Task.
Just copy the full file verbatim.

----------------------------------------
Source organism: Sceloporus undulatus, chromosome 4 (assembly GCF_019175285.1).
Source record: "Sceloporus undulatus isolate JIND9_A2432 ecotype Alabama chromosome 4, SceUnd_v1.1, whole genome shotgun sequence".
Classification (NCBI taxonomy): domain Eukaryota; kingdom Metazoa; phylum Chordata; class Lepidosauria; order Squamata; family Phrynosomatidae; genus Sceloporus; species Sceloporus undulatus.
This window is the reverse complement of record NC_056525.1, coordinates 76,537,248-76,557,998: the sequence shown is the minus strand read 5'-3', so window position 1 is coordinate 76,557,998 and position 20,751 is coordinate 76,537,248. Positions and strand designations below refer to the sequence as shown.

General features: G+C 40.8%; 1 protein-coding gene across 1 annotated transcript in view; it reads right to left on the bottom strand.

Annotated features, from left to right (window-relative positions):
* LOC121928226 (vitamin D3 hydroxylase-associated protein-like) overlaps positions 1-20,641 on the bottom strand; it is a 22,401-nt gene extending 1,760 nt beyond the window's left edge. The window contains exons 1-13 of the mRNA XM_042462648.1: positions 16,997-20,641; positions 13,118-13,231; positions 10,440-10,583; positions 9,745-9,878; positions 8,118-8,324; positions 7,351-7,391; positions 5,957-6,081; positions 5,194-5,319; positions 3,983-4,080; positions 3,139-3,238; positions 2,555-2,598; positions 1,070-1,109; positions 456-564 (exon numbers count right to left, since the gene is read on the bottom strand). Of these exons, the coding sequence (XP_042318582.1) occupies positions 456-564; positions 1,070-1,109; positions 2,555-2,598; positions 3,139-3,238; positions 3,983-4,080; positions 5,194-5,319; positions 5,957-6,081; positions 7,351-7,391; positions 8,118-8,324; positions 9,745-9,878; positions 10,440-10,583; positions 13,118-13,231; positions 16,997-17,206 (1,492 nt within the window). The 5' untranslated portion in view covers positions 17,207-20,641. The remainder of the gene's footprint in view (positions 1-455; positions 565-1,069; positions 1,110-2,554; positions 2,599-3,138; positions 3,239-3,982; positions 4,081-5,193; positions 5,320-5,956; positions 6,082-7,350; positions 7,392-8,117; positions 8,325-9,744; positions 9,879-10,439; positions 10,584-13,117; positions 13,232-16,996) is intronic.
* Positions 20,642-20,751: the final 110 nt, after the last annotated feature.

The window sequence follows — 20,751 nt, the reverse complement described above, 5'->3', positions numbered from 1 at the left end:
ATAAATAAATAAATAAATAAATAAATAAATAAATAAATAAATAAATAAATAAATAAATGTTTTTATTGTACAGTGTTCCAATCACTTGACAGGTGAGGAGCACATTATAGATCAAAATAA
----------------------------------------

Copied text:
Source organism: Sceloporus undulatus, chromosome 4 (assembly GCF_019175285.1).
Source record: "Sceloporus undulatus isolate JIND9_A2432 ecotype Alabama chromosome 4, SceUnd_v1.1, whole genome shotgun sequence".
Classification (NCBI taxonomy): domain Eukaryota; kingdom Metazoa; phylum Chordata; class Lepidosauria; order Squamata; family Phrynosomatidae; genus Sceloporus; species Sceloporus undulatus.
This window is the reverse complement of record NC_056525.1, coordinates 76,537,248-76,557,998: the sequence shown is the minus strand read 5'-3', so window position 1 is coordinate 76,557,998 and position 20,751 is coordinate 76,537,248. Positions and strand designations below refer to the sequence as shown.

General features: G+C 40.8%; 1 protein-coding gene across 1 annotated transcript in view; it reads right to left on the bottom strand.

Annotated features, from left to right (window-relative positions):
* LOC121928226 (vitamin D3 hydroxylase-associated protein-like) overlaps positions 1-20,641 on the bottom strand; it is a 22,401-nt gene extending 1,760 nt beyond the window's left edge. The window contains exons 1-13 of the mRNA XM_042462648.1: positions 16,997-20,641; positions 13,118-13,231; positions 10,440-10,583; positions 9,745-9,878; positions 8,118-8,324; positions 7,351-7,391; positions 5,957-6,081; positions 5,194-5,319; positions 3,983-4,080; positions 3,139-3,238; positions 2,555-2,598; positions 1,070-1,109; positions 456-564 (exon numbers count right to left, since the gene is read on the bottom strand). Of these exons, the coding sequence (XP_042318582.1) occupies positions 456-564; positions 1,070-1,109; positions 2,555-2,598; positions 3,139-3,238; positions 3,983-4,080; positions 5,194-5,319; positions 5,957-6,081; positions 7,351-7,391; positions 8,118-8,324; positions 9,745-9,878; positions 10,440-10,583; positions 13,118-13,231; positions 16,997-17,206 (1,492 nt within the window). The 5' untranslated portion in view covers positions 17,207-20,641. The remainder of the gene's footprint in view (positions 1-455; positions 565-1,069; positions 1,110-2,554; positions 2,599-3,138; positions 3,239-3,982; positions 4,081-5,193; positions 5,320-5,956; positions 6,082-7,350; positions 7,392-8,117; positions 8,325-9,744; positions 9,879-10,439; positions 10,584-13,117; positions 13,232-16,996) is intronic.
* Positions 20,642-20,751: the final 110 nt, after the last annotated feature.

The window sequence follows — 20,751 nt, the reverse complement described above, 5'->3', positions numbered from 1 at the left end:
ATAAATAAATAAATAAATAAATAAATAAATAAATAAATAAATAAATAAATAAATAAATGTTTTTATTGTACAGTGTTCCAATCACTTGACAGGTGAGGAGCACATTATAGATCAAAATAA